Specific rules come into play when you hold your drink.
If anything, just remember:
Always hold by the stem.
Clutching your cocktail correctly might be an often overlooked, but whether you’re a guest at a summer dinner party or the Cocktail Concierge at Happy Hour, these essential-yet-simple tips will remind you to grasp your glass the proper way. Read more
In one word. . .
Greece is magnificent.
I base that on many things: the culture; the history; the language; the people; the places; the food.
All countries have the same elements of course. But to me, the way these elements are combined in Greece makes the country unique in a wonderful way. Visiting Greece is definitely worth adding to your bucket list.
I lived in Athens for one month while studying at Denison University for my Art History major. Athens is one of the most beautiful and unique cities. Paris, London, Barcelona, Prague and Berlin are beautiful too no doubt, but truth is that none of those cities has the unique spots or ruins that is found in Athens — the Acropolis, Plaka, Sounio and Thiseio. Athens is a one of a kind city with incredible food. Fresh is paramount. Greek food is seasonal. Olive oil, fresh-baked crusty breads, Greek cheeses and wines, fresh fruits and vegetables become infused with notes of oregano, dill, garlic, and lemon.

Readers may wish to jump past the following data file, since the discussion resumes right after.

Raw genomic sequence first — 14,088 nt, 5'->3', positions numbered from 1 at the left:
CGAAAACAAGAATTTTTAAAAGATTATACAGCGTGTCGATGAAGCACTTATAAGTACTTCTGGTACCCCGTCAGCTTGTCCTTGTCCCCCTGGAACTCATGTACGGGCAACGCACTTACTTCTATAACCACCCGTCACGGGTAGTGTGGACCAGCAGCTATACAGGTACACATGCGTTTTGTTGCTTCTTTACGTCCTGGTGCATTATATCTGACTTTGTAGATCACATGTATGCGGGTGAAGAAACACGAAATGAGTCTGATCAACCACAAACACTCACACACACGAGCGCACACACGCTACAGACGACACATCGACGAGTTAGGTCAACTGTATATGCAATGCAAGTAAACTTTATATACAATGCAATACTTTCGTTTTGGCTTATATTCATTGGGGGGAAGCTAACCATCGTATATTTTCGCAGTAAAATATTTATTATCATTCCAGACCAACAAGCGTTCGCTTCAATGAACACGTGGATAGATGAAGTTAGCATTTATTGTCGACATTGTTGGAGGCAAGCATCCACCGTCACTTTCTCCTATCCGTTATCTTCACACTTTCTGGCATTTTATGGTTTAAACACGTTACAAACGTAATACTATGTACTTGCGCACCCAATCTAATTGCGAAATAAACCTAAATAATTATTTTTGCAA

I have never posted a Fork recipe from another blog or website, however a new Twitter follower named @DrinkGreekWine caught my attention. I checked out their website, New Wines of Greece. Perusing the Eat & Drink section, I came across a lamb recipe bringing back memories of dining in the Plaka. Aglaia Kremezi From Mediterranean Hot and Spicy posts Roasted Leg of Lamb with North-African Spices, Lemon, and Fried Onions. Cork pairing by New Wines of Greece: The spicy, aromatic Nemea Agriorgitiko wine, matured in an oak barrel while retaining a dense aroma of plums, is an ideal companion for the unique character of this lamb infused with spices. The combination offers a flavour where the round but sturdy tannins of the wine are tamed by the protein and fattiness of the meat, leaving a fruity, long aftertaste. Read more